But she believes the real root of the problem is we’re trying to prove our self-worth through our achievements—something many of us have been trained to do since we were children, at least if we were raised in an environment that placed a high value on GPAs, extracurricular leadership positions, and sports trophies. “Many people have this mistaken belief about themselves that if they aren’t achieving enough, doing enough, or are not doing everything ‘perfectly,’ then they are not of inherent worth, value, or ‘enough’ themselves,” Rechtman says. “An inherent sense of self-worth must be cultivated alongside this human desire to achieve and succeed; it cannot depend on achievements.”

To get the ball rolling, simply be easier on yourself—a process that Rechtman says starts by examining the way you talk to yourself every day (including those times you’re wide awake at 3 a.m.). Here are a few specific ways to shift your perspective to a kinder place, both when you’re on and off the clock.

Lower your workplace stress (and sleep better!) by being kinder to yourself—using these 3 tips.

stress insomnia tips
Photo: Getty Images/JGI/Jamie Grill

1. Stop using the word “should”

This simple tactic can help you take the pressure off yourself while also creating clarity around what’s really going to make you happy. “Stop telling yourself that you ‘should’ be perfect, you ‘should’ be able to perform better, you ‘should’ be more successful, you ‘should’ be happier,” says Rechtman. When you catch yourself doing this, swap “should” with “would like to” or “am trying my best to.” The practice can be telling because it may even illuminate that you don’t actually want what you think you “should.”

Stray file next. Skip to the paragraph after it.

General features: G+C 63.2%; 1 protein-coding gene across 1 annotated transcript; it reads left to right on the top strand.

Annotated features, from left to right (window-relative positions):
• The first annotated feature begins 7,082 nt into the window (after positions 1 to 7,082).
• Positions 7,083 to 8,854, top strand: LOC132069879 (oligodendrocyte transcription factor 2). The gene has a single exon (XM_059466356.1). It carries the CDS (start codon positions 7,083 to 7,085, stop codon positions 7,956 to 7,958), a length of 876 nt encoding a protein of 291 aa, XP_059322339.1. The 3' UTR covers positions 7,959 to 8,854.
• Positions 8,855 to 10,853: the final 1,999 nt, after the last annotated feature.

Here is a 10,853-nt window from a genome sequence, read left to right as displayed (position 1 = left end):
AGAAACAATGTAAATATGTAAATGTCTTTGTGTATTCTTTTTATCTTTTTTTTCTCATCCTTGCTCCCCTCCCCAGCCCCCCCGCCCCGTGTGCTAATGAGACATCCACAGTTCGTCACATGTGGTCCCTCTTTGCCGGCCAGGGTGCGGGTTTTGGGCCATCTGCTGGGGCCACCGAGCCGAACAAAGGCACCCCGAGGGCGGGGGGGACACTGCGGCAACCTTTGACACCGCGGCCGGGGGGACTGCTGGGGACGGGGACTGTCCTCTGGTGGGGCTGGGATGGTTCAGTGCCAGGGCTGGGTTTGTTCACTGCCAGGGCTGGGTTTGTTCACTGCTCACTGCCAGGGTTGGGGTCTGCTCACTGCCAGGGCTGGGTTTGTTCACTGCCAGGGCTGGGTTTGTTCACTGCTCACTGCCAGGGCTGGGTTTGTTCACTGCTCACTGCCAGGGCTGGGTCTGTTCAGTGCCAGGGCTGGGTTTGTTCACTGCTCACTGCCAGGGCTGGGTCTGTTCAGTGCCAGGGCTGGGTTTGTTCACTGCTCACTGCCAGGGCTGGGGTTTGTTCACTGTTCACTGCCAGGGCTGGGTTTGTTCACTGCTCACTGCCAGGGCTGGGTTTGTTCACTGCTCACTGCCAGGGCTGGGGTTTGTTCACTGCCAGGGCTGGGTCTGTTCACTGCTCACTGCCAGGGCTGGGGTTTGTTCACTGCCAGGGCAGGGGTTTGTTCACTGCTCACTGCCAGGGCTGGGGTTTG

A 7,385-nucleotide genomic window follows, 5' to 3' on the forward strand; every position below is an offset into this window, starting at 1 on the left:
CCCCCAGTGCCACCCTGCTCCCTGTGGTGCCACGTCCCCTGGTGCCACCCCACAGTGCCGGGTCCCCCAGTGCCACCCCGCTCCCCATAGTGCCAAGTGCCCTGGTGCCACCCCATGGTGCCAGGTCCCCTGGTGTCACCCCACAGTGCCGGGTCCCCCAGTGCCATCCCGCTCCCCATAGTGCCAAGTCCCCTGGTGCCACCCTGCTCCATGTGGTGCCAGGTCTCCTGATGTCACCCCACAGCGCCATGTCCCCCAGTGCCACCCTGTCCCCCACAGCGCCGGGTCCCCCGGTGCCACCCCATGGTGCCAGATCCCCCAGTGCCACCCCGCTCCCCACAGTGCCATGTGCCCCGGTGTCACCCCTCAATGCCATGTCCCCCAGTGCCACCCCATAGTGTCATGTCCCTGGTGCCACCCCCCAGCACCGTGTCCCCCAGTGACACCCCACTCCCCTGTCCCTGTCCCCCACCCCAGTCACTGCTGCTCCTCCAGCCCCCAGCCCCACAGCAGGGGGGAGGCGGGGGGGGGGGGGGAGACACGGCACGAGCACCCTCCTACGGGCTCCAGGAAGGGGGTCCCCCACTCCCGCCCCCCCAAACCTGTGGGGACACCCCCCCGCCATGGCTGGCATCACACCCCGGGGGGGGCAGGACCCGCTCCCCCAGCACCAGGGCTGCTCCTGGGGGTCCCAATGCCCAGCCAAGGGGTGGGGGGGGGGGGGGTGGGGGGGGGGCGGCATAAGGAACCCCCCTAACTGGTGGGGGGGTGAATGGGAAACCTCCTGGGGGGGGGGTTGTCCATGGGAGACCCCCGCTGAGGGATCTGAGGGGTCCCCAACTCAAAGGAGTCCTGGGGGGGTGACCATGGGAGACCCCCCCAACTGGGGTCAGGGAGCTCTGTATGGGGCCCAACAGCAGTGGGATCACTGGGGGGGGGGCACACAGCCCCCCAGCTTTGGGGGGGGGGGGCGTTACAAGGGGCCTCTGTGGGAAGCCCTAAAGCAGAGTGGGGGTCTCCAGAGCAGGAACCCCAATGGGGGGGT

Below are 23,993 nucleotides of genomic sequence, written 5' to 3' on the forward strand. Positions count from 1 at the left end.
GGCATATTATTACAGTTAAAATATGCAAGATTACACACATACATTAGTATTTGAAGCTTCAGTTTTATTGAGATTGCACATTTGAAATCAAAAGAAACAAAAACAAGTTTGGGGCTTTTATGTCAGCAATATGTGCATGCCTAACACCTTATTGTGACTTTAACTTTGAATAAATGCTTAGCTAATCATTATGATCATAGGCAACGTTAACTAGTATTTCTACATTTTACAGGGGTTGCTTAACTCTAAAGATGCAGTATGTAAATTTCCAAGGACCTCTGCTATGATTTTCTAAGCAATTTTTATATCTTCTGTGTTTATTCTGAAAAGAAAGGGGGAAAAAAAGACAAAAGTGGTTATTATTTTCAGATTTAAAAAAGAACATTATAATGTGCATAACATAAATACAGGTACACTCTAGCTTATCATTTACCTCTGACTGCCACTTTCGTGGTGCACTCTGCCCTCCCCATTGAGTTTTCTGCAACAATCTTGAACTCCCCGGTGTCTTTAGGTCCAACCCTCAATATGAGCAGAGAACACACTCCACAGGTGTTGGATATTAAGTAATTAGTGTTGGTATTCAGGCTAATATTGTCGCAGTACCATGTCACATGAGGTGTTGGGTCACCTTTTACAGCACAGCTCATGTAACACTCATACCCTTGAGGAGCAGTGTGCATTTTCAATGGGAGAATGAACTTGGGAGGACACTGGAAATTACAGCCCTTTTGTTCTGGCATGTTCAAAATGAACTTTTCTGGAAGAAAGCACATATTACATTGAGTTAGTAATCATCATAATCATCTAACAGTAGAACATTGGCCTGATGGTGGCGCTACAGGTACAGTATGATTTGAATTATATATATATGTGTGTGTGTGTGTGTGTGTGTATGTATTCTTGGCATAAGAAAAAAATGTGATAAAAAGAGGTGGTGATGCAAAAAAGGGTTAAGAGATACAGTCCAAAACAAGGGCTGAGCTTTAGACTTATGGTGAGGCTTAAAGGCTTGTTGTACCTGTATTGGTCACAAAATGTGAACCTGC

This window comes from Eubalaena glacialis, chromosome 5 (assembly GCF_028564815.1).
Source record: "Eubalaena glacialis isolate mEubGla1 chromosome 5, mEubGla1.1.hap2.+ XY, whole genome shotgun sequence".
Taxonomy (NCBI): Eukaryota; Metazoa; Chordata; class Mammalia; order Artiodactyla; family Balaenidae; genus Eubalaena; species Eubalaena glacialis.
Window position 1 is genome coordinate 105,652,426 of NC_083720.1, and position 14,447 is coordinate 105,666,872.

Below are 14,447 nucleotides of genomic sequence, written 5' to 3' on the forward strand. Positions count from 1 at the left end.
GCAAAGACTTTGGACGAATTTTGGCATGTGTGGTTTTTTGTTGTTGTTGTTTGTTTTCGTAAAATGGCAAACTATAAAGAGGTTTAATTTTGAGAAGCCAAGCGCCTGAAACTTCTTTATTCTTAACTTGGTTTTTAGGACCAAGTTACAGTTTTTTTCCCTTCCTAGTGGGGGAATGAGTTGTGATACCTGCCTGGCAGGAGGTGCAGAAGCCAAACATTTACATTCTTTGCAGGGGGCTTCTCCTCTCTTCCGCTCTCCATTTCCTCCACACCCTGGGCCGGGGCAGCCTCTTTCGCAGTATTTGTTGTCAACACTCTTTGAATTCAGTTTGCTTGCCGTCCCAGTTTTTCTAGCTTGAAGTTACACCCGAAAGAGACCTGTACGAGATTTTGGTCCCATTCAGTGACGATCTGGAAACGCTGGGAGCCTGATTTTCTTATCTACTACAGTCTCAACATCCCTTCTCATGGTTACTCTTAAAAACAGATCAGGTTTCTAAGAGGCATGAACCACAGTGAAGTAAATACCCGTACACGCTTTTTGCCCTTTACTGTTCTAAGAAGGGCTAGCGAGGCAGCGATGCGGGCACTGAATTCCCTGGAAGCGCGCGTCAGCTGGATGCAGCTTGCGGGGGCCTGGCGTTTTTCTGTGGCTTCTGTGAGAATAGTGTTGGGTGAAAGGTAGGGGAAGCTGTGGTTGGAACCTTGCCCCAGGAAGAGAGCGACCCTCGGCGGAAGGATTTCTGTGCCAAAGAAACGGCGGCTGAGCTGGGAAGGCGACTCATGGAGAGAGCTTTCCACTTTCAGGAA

2. Pay attention to absolutist thinking

Does your late-night inner dialogue include phrases like “I always make stupid mistakes,” “I must make partner this year,” “I never get credit for my ideas,” or “All of my friends are more successful than me”? If so, it’s likely fueling your stress and sleeplessness in a big way. “If you find yourself thinking in these terms, think of another way to look at the situation that isn’t all or nothing,” suggests Rechtman. “Something like, ‘I don’t make mistakes all of the time; there are times when I did things well, and this is what they are.’” Take it as proof that gassing isn’t just something to be reserved for your girlfriends.